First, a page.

This second session, I’ll break up into two Wikipedia Editing blog posts so you can follow along step by step. This way, I can answer the ‘Why’ along with the ‘What.’
I’m going to hit you with a lot of screenshots right now but it’ll cut about an hour off your initial head-scratching when attempting to find a starting place to edit Wikipedia articles. I find pictures are effective when learning to navigate a web site, so for all my examples, we’ll refer to this slightly specialized page which you may recognize from last post [link to NDG3: Seeking Wikipedia Editing Help in NYC] : Wikipedia Article Rat Terrier. Here’s what you see. (you may need to click the images for a full sized view.)
You should take note of five things here:
Link Location: Top Right, above all graphics, logos and text.
Why create an account to edit a Wikipedia page? Why log in? Short answer: transparency. Long answer: if you’re interested in the topic, and have made an article edit you firmly think needs to remain permanent, you also need to keep your presence consistent. You need an I.D. from which to defend your position if there is resistance to your contribution. Otherwise, you risk being seen as a “troll” and all your edits AND justifications will be disregarded.
Link Location: [Article] Directly above article title, far left. [Read] On the same line, but on the right side.
The article is what you while surfing Wikipedia. You don’t have to do anything special to see this page. In fact, this is the page from where every other action should radiate. The Article page is your hub. I suggest keeping a second browser window open to this page, while you do your Wikipedia page edits in another. Clicking the Read link leads you to the same page, but if you are concentrating on editing activities, you might be looking for the original article link in the cluster at the top right.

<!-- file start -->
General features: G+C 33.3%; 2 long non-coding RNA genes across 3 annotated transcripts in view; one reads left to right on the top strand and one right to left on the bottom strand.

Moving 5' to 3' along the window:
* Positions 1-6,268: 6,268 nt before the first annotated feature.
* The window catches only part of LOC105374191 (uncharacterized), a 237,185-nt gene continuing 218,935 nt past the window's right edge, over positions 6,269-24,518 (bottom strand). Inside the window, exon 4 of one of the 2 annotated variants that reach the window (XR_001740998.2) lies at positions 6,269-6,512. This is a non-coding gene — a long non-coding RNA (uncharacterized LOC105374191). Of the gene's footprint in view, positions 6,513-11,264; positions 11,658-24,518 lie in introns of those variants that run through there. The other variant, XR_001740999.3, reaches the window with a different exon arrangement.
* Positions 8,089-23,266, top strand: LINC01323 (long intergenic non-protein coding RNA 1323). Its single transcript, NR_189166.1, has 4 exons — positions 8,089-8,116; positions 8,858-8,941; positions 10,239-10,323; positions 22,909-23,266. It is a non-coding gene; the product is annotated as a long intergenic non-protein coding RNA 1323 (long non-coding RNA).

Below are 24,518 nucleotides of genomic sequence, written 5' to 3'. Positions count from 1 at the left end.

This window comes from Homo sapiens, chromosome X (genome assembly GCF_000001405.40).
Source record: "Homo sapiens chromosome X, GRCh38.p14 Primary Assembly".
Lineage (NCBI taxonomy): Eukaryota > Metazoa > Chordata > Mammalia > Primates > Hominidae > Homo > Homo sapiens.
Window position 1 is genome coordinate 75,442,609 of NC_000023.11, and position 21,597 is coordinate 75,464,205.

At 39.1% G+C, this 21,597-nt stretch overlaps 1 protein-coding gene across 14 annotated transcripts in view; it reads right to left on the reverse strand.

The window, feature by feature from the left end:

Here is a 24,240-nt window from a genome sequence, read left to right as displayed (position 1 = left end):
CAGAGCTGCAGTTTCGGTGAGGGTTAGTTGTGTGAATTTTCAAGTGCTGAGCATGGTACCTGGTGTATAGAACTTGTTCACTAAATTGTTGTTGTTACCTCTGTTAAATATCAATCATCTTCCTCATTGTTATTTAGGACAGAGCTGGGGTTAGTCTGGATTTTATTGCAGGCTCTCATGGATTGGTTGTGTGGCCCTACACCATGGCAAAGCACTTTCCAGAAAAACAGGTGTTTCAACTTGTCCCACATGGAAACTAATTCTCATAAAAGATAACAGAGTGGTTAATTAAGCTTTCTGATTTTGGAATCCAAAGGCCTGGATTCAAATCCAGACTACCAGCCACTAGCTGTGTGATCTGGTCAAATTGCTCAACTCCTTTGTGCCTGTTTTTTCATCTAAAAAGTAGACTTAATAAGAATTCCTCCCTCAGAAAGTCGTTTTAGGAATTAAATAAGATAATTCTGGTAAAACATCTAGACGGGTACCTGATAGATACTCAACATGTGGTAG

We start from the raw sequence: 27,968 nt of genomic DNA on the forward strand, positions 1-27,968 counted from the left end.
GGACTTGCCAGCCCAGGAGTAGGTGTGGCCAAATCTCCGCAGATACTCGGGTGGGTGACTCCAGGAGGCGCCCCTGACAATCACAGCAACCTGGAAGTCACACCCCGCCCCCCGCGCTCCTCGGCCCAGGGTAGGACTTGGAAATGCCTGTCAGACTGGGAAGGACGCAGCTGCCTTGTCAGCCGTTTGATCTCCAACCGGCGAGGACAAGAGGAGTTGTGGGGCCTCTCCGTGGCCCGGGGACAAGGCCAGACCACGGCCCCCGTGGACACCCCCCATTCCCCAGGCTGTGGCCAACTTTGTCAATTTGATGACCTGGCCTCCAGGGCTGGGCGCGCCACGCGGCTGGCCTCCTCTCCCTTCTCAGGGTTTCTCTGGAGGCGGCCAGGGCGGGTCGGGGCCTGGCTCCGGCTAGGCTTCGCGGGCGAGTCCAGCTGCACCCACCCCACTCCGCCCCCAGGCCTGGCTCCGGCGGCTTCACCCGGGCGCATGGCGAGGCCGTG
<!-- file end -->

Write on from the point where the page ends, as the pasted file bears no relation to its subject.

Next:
Link Location: Directly above article title, directly to the left of the “search” field.
Take a look at this page to see when conversation died out on this article. Is it new? Is it old? Has it gone through pages and pages of Wikipedia edits? Have changes been deleted as often as made? Has the page undergone heavy sabotage? These will give you an idea of how to approach editing this Wikipedia page. How often do you need to check back to see if there have been any changes afterward?
Link Location: Directly to the left of “view history” link. That was easy!
The statement “it’s not personal” has never applied more than in the Wikipedia Editing Process. Until you get into using Wikipedia for business (we’ll revisit this topic). You’ll want to check this out before starting article edits. This is where you watch the rhythm of the Double Dutch ropes before jumping in. If it’s a hotly contested page, you will see the tone you need to use in supporting your edit, as well as how strong of an external reference you’ll have to cite in addition to your change in the article text. Though there is no strict English Wikipedia editing policy, it’s a socially accepted and upheld standard to require a source as justification of changing or adding facts or text in articles that are very active behind the scenes.
I’ve saved the best for last. I hope you’ve got your safety belts fastened, since we’re about to shift into high gear. Next post, I’ll get into what might be considered a loose English Wikipedia editing guideline, as can be inferred from the newbie Wikipedia editing adventure.